-- Laugh-out-loud books are NOT the ones I remember the most or love the most.

  -- Humor can't be forced.

What do you think? Are the funny MG books the ones you remember and love? Or the deeper, more serious books?

Monday, May 6, 2013

Timmy Failure: Mistakes Were Made

So how did I do for Screen-Free Week? Well... I have to admit it was hard. Mistakes were made, which ties in perfectly with the book I'm featuring this week. 

I managed to stay off Facebook, Twitter, LinkedIn, YouTube -- no problem. Staying away from TV was not that big a deal, since I don't watch that much anyway. Except, gulp, Jeopardy! I actually watched it the first night without thinking. Mea culpa. Mistakes were made.

Staying away from all of your blogs and my own was tough. Okay, yes, I admit I visited Katia's because it's in my email feed and when I saw that I'd won a book from her I had to go thank her! And DL Hammons was having a contest... So yes, mistakes were made.

You may not realize how often you use the internet in your daily life. First thing Monday April 29th, I turned on my laptop to look up directions to this place*, and I thought, Wait a minute! I can't do this. It's Screen-Free Week.  I continued to struggle with this for days. I wanted to look up a thousand things. For the most part, I was able to stay away, but it was difficult. How quickly we've all become accustomed to instant information. 

On the plus side, I managed to read three books and write several thousand words on my current MG novel. I cleaned out our closet, got outside a lot, and worked on my flowerbeds. So I'm not a total failure. :) And on Tuesday my husband and I visited:

*Yes, it's Hershey's Chocolate World, a haven for chocolate lovers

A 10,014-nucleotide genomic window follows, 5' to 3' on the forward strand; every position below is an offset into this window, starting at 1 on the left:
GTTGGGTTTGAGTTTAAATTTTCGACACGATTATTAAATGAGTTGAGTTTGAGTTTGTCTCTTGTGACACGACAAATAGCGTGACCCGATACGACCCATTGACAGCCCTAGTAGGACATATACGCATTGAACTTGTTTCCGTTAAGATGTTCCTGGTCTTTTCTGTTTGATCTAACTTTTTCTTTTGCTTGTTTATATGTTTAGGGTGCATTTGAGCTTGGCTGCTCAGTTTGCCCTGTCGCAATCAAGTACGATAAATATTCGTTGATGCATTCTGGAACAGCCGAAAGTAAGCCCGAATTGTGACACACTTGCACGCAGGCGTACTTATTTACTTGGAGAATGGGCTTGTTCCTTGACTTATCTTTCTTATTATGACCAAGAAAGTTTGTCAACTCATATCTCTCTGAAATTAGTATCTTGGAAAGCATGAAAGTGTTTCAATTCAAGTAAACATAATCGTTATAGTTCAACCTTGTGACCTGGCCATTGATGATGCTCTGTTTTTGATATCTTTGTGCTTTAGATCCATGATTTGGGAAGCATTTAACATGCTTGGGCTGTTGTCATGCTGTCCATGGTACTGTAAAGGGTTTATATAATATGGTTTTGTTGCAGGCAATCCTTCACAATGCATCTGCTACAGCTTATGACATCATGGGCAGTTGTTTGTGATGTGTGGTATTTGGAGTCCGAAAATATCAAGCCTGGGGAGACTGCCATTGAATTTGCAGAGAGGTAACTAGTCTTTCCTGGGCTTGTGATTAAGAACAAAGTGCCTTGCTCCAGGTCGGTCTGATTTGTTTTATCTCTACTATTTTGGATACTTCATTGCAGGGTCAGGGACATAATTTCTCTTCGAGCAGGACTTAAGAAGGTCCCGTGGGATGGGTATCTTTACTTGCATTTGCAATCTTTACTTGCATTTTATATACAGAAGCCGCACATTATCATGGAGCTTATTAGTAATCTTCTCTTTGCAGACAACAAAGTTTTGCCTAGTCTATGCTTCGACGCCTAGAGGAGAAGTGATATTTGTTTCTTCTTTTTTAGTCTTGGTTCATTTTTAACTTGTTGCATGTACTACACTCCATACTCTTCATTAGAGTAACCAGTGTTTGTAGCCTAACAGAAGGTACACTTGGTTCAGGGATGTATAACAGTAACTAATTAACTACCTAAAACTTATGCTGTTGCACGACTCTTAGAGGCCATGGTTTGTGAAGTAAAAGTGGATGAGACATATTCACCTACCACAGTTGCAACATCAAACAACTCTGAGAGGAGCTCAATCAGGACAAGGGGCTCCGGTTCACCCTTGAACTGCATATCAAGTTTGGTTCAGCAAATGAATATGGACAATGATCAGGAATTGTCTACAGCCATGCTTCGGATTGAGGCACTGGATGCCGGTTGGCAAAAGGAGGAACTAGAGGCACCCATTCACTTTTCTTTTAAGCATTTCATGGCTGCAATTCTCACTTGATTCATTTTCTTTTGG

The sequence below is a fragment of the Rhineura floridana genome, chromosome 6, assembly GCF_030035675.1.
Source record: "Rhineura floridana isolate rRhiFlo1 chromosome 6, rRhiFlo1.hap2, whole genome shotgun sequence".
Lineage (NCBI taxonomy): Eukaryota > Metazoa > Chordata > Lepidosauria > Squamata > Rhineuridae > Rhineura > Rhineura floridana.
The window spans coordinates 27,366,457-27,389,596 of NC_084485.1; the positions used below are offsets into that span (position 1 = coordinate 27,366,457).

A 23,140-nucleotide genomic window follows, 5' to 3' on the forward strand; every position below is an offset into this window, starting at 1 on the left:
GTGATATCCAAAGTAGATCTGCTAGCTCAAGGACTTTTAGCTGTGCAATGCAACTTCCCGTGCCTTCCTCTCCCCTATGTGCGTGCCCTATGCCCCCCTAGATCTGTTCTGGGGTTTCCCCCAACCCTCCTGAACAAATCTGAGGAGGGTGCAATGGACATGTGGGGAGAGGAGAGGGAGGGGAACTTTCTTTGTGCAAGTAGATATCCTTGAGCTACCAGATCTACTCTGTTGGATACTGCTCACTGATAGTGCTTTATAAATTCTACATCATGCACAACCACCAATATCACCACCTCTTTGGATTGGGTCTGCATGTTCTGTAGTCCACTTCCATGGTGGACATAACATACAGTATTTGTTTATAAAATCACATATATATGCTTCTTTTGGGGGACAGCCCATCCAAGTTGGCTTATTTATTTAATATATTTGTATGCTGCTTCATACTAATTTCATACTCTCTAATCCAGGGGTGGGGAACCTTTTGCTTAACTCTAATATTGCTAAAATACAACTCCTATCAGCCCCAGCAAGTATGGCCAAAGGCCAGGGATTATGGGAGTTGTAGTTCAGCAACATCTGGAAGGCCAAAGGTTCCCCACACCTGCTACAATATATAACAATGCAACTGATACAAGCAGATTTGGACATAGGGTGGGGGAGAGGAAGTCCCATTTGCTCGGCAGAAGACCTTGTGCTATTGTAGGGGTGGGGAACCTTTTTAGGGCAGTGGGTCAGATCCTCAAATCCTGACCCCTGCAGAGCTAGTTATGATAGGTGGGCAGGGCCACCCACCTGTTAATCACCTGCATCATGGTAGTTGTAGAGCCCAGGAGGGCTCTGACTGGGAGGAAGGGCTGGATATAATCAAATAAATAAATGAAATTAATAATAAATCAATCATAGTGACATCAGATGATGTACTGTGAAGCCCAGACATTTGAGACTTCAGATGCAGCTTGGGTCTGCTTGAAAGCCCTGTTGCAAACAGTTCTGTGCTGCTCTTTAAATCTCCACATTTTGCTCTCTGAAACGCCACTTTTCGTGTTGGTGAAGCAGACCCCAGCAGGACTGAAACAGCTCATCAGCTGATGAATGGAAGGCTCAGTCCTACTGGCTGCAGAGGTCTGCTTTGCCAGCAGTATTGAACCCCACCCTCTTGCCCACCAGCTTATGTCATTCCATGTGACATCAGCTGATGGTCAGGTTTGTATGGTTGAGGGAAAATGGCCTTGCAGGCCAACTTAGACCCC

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Now for another Marvelous Middle Grade Monday (brainchild of Shannon Messenger). I'm also participating in Deb Marshall's May Middle Grade Reading Challenge. Go see what that's all about!

Timmy Failure: Mistakes Were Made written and illustrated by Stephan Pastis (Feb 26, 2013, Candlewick, for ages 8 to 12, first book in a new series)


Source: hardcover borrowed from a friend (Thanks, Mariga!)

Synopsis (from Indiebound): Take Timmy Failure — the clueless, comically self-confident CEO of the best detective agency in town, perhaps even the nation. Add his impressively lazy business partner, a very large polar bear named Total. Throw in the Failuremobile — Timmy’s mom’s Segway — and what you have is Total Failure, Inc., a global enterprise destined to make Timmy so rich his mother won’t have to stress out about the bills anymore. Of course, Timmy’s plan does not include the four-foot-tall female whose name shall not be uttered. And it doesn’t include Rollo Tookus, who is so obsessed with getting into "Stanfurd" that he can’t carry out a no-brainer spy mission.

Why I liked it: It's hilarious! Timmy's constant misinterpretation of the clues makes him a bumbling detective like Peter Sellers in the Pink Panther movies. This will definitely appeal to fans of Wimpy Kid and Big Nate and should be a hit with reluctant readers. The chapters are short and accompanied by lots of drawings. The characters are quirky (I love the librarian, who looks like he belongs in Hell's Angels). The illustrations definitely add to the charm, as they're often showing something different from what Timmy is telling us.

If Stephan Pastis sounds familiar, he's a cartoonist and the creator of Pearls Before Swine. This is his first book for children.

Have you read Timmy Failure? If not, what illustrated middle-grade book is your favorite?